With renewed attention to pronunciation in language teaching, has come a revival of interest in the concept of “Articulatory Setting”. However, historically there has been considerable inconsistency in the understanding of this notion. The terms “Basis of Articulation” (BA), commonly used on the Continent and the predominantly British “Articulatory Setting” (AS) are usually considered synonyms.  However, BA was originally conceived as a language specific posture of the tongue maintained in speech-ready and inter-speech positions (ISP). According to modern research, this posture is related to the language specific centre of mass of the tongue. It affects all aspects of speech production such as vowel quality, place of articulation etc. This gross position generally corresponds to the articulations of language specific “neutral” vowels and hesitation vowels.

Contrarily, AS is usually presented as a “nexus” of “particular articulations of individual speech sounds” or some “long-term muscular tensions” of articulatory organs. Therefore, BA and AS refer to two distinct aspects of speech articulation: the static and the dynamic. They should not be confused.

Recently a view of language as a complex system that emerges from the interaction of its components has been gaining support. Such a system is considered as heterogeneous i.e. made up of both agents and elements and including subsystems “nested” in one another. The agents, elements and subsystems of a complex system are in a state which can be described as “mutual causality”, but such relations are not always symmetrical and there may be some agents which exert more influence and form a nucleus of stability of the system. The BA could be one such global agent.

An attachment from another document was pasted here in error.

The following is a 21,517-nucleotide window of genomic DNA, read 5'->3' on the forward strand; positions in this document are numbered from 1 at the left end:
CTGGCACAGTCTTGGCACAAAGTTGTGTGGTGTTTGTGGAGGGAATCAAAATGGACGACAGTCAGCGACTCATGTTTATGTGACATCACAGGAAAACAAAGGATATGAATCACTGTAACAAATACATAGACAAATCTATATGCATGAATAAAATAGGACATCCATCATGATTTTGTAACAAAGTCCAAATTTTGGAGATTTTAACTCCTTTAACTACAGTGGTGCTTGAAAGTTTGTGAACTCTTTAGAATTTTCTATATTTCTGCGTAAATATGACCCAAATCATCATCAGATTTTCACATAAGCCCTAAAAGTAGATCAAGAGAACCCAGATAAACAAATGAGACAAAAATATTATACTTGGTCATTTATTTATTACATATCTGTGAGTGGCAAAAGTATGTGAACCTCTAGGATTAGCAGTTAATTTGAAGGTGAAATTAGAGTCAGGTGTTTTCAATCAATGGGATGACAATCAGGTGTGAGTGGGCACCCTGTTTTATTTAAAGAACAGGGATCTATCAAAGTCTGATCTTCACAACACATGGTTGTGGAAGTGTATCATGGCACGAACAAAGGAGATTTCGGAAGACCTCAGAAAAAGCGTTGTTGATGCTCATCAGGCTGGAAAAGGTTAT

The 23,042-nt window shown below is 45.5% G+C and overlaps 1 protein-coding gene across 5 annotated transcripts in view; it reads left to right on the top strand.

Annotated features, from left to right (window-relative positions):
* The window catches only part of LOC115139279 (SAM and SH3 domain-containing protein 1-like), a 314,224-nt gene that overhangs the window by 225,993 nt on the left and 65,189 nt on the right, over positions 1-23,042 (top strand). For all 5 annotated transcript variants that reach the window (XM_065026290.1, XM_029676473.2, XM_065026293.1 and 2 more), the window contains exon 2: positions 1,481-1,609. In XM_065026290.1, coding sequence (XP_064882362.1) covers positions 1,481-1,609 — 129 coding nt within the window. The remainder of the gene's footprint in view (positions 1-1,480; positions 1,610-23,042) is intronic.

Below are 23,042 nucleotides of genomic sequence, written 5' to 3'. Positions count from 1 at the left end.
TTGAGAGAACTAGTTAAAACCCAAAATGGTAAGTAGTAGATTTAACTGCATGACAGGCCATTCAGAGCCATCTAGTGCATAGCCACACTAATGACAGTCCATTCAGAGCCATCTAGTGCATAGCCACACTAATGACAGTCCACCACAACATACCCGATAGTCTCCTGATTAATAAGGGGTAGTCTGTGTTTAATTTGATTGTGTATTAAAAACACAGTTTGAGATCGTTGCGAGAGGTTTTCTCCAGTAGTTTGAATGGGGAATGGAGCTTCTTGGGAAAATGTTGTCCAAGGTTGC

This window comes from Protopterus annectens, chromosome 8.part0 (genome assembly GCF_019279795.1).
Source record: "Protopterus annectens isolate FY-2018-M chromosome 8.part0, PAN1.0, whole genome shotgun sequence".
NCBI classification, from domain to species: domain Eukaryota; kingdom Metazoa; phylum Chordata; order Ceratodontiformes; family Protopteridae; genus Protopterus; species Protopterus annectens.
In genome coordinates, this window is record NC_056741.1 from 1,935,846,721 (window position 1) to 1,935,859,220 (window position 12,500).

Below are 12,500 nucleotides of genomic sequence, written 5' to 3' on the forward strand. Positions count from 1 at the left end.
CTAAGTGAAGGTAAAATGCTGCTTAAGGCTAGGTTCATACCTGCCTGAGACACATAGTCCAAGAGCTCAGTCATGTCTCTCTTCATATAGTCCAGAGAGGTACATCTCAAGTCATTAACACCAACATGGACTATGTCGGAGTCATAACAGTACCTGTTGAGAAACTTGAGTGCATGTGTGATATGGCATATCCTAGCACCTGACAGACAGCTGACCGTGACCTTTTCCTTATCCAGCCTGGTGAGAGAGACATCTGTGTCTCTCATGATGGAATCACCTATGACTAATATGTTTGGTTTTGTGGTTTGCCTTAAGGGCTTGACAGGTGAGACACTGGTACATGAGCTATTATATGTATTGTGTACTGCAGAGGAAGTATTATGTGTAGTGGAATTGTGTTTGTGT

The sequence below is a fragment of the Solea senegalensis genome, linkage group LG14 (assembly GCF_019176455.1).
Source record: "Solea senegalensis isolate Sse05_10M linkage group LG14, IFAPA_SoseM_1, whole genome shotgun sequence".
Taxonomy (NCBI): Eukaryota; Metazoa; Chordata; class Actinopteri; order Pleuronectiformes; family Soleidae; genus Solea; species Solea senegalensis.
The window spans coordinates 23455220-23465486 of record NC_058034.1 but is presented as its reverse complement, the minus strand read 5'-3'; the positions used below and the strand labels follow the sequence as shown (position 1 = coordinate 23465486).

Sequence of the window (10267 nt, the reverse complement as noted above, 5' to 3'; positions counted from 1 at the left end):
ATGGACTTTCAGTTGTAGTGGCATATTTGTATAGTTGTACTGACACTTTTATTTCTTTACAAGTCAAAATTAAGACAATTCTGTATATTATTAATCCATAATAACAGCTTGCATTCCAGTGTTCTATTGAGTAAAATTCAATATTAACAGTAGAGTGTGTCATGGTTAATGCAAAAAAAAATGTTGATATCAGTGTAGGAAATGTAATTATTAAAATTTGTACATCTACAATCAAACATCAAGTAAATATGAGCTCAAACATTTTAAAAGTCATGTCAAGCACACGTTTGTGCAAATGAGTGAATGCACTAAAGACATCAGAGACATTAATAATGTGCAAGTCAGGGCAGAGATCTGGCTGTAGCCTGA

This does not mean that the well established notion of AS should be discarded. It should remain as a convenient and well accepted all-inclusive umbrella term. The notion of the AS as a “Dynamic System” is well established; therefore, by including BA as one of its elements, we can elevate it to a “Complex Dynamic System”. In this way both concepts can be used for what they really are: the causative static agent or “basis” in the case of the BA and the complex system or “nexus”, comprising both static and dynamic aspects, for the AS. The special role of the BA within such a system is that of a causative agent and a stabilising centre.

This approach has some interesting implications for pronunciation teaching. If a language specific BA is indeed an active agent in the complex system of speech production then training students to be aware of it and to be able to change it to match as closely as possible the BA of a target language could lead to a natural and systemic change in both vowel and consonant quality, leading to more native-like pronunciation.

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